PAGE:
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Artifacts from World War I battle uncovered in Israel

Some of the bullets, cartridges and shell fragments found at the site.
Clara Amit, Israel Antiquities Authority
Experts say relics are from fighting between British and Ottomans in 1918 Battle of Megiddo

Israeli students on Tuesday revealed the discovery of dozens of artifacts left over from fierce fighting between the British and Ottomans in the First World War, including dozens of rifle cartridges and shell fragments.

Archaeologists and students from a pre-military preparatory program also found a fragment of a British army cap insignia near Rosh Ha'ayin in central Israel, which led to archaeologist Shahar Crispin establishing that the insignia belonged to the British army's Norfolk Regiment.

Israel Antiquities Authority (IAA) researcher Assaf Peretz noted that Ottoman and British forces clashed at and around the site during the major Battle of Megiddo that began on September 19, 1918.

"Two battalions, the 1/4th 1/5th of the British Norfolk Regiment, attacked the ridge where the excavated site is located, in order to assist another battalion that attacked the Ottoman fortifications," a press release quoted Peretz as saying. "Finding the British cap insignia inside the Ottoman outpost vividly illustrates the historical event."

Clara Amit, Israel Antiquities Authority

The battles in the area were part of a larger campaign that pitted the Yildirim Army Group made up primarily of Ottoman troops with some Germans against the Egyptian Expeditionary Force consisting mainly of British troops, including units from its dominions and colonies.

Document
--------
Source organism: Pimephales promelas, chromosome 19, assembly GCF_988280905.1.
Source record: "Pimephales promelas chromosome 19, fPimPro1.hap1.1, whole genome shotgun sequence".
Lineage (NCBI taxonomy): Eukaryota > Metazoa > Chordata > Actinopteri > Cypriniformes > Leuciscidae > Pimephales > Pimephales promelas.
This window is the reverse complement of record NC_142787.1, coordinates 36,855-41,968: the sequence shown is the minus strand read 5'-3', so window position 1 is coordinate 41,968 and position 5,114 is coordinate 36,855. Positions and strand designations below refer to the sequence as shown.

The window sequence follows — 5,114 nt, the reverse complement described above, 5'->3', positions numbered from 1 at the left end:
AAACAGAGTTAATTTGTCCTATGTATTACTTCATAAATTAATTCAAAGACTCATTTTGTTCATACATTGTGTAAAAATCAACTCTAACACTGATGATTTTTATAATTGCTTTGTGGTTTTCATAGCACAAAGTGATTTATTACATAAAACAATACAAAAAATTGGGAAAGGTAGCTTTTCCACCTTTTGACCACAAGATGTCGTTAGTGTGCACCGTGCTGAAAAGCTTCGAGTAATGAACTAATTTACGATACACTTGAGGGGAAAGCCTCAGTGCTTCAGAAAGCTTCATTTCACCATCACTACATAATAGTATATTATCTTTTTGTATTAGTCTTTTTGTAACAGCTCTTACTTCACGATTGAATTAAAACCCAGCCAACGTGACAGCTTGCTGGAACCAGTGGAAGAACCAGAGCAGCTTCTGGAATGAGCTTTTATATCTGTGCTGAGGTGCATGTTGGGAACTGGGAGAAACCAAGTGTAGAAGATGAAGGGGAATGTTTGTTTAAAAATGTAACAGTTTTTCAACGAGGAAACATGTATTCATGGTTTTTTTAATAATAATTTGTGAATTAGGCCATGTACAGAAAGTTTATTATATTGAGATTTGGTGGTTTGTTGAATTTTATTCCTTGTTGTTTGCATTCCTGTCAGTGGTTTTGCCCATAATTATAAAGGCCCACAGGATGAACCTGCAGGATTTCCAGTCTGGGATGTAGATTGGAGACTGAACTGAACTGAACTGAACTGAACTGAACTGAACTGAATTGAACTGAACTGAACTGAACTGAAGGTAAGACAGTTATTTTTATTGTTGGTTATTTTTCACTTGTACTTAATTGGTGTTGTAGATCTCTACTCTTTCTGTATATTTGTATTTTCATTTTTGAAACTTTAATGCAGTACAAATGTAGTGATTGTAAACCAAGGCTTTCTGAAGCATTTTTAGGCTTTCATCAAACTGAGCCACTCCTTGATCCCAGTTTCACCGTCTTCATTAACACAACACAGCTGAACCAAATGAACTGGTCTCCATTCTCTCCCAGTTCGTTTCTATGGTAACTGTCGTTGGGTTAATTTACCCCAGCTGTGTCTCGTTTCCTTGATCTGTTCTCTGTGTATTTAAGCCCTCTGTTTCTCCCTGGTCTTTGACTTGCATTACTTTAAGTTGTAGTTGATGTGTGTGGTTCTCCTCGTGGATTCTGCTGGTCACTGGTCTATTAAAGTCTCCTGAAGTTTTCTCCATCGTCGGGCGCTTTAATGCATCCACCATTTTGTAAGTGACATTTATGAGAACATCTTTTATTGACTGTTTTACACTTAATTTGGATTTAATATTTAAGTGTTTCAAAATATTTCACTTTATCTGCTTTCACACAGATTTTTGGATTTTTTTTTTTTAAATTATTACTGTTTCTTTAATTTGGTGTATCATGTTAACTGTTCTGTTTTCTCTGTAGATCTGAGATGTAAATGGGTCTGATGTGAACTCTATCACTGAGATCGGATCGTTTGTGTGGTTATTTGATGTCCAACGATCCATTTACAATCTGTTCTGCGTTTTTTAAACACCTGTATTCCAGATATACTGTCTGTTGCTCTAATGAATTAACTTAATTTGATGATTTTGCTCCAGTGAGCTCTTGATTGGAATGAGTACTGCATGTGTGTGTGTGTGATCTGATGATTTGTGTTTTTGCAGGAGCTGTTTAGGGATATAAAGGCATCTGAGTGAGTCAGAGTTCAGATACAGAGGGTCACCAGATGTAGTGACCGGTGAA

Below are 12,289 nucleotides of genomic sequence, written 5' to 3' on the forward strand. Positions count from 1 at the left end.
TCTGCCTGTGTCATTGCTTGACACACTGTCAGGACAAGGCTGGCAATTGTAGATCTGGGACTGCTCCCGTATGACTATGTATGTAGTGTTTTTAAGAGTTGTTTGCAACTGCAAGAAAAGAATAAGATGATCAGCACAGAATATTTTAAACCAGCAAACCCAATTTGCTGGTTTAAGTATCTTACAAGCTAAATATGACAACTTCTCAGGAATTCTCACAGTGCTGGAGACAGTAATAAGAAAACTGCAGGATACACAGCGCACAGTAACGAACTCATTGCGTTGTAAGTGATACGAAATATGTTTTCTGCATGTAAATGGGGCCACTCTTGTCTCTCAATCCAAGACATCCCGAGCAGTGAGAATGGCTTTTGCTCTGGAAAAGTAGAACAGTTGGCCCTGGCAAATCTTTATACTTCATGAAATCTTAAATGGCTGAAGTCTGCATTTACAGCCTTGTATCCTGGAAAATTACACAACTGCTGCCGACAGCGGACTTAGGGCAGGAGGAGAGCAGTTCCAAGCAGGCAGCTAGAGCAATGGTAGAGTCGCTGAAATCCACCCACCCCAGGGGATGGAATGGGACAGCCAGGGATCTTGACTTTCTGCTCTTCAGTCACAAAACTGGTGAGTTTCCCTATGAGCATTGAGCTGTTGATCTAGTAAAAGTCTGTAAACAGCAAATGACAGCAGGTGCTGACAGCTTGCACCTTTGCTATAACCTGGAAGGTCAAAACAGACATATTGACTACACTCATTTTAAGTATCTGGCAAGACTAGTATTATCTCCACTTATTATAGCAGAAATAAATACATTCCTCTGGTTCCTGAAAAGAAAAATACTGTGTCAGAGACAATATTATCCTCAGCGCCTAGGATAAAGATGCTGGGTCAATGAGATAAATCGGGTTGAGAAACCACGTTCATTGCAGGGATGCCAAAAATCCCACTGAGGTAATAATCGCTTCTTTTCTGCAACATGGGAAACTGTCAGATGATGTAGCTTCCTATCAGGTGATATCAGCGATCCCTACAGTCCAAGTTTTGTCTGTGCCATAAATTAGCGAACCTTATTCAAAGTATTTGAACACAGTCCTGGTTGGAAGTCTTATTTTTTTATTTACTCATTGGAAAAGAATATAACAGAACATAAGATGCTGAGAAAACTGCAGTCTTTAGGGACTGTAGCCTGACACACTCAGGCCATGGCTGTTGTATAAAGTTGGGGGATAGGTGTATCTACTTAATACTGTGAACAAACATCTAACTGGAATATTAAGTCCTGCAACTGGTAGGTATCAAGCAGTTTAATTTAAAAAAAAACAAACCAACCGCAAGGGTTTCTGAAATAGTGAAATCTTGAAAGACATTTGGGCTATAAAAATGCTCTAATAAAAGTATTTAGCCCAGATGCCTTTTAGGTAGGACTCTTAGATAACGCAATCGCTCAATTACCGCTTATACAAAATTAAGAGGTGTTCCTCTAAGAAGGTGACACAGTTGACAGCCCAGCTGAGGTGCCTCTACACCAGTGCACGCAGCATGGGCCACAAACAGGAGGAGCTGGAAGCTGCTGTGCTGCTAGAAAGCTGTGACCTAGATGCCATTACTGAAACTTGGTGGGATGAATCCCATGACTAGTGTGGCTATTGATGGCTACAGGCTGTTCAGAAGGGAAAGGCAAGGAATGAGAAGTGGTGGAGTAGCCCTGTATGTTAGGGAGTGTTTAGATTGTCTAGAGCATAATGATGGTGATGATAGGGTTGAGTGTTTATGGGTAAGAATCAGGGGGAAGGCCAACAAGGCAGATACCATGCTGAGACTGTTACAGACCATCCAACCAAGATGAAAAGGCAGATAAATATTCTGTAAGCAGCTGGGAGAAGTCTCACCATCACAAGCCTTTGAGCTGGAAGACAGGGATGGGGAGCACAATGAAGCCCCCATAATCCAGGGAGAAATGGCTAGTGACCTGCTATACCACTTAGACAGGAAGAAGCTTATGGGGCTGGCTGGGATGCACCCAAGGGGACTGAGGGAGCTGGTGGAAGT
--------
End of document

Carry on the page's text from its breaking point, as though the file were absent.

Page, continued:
IAA weapons expert Alexander Glick reconstructed the fighting at the site: "The British forces shelled the Turkish positions with their 18 pounder guns, which were the standard field artillery piece in the British Army during World War I. Fragments of artillery shells and shrapnel balls were found in the excavation. It seems that the Turkish forces sustained serious casualties from this barrage.

"Nevertheless, they responded with massive light arms fire aimed at the British forces, as can be seen from the bullet cartridges of the Mauser rifles that were discovered in the Turkish positions," he continued. "It is interesting to note that the rifles and cartridges were manufactured in Germany and were supplied shortly before the battle, evidence that the Turks were dependent upon their German allies for weapons and ammunition."

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